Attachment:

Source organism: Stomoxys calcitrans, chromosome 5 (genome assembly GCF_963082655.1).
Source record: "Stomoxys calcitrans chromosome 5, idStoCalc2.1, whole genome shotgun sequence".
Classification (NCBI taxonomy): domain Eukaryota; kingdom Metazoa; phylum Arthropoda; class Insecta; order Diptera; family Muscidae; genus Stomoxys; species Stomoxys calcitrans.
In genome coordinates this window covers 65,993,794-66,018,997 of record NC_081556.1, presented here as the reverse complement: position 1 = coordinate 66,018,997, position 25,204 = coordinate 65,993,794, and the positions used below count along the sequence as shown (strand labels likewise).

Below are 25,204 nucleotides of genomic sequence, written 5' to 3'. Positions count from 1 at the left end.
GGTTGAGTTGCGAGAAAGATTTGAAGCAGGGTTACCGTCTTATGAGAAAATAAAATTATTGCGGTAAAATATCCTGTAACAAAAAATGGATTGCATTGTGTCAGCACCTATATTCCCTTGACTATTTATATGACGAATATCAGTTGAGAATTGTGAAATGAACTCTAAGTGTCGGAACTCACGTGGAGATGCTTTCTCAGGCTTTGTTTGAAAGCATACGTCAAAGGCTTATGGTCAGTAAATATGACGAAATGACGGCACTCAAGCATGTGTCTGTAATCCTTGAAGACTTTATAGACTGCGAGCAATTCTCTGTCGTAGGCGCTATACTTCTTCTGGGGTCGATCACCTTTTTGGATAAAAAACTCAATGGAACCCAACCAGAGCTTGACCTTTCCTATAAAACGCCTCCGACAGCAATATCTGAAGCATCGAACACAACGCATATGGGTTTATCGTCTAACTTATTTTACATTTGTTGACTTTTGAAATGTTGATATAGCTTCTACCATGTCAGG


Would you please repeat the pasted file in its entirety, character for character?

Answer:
Source organism: Stomoxys calcitrans, chromosome 5 (genome assembly GCF_963082655.1).
Source record: "Stomoxys calcitrans chromosome 5, idStoCalc2.1, whole genome shotgun sequence".
Classification (NCBI taxonomy): domain Eukaryota; kingdom Metazoa; phylum Arthropoda; class Insecta; order Diptera; family Muscidae; genus Stomoxys; species Stomoxys calcitrans.
In genome coordinates this window covers 65,993,794-66,018,997 of record NC_081556.1, presented here as the reverse complement: position 1 = coordinate 66,018,997, position 25,204 = coordinate 65,993,794, and the positions used below count along the sequence as shown (strand labels likewise).

Below are 25,204 nucleotides of genomic sequence, written 5' to 3'. Positions count from 1 at the left end.
GGTTGAGTTGCGAGAAAGATTTGAAGCAGGGTTACCGTCTTATGAGAAAATAAAATTATTGCGGTAAAATATCCTGTAACAAAAAATGGATTGCATTGTGTCAGCACCTATATTCCCTTGACTATTTATATGACGAATATCAGTTGAGAATTGTGAAATGAACTCTAAGTGTCGGAACTCACGTGGAGATGCTTTCTCAGGCTTTGTTTGAAAGCATACGTCAAAGGCTTATGGTCAGTAAATATGACGAAATGACGGCACTCAAGCATGTGTCTGTAATCCTTGAAGACTTTATAGACTGCGAGCAATTCTCTGTCGTAGGCGCTATACTTCTTCTGGGGTCGATCACCTTTTTGGATAAAAAACTCAATGGAACCCAACCAGAGCTTGACCTTTCCTATAAAACGCCTCCGACAGCAATATCTGAAGCATCGAACACAACGCATATGGGTTTATCGTCTAACTTATTTTACATTTGTTGACTTTTGAAATGTTGATATAGCTTCTACCATGTCAGG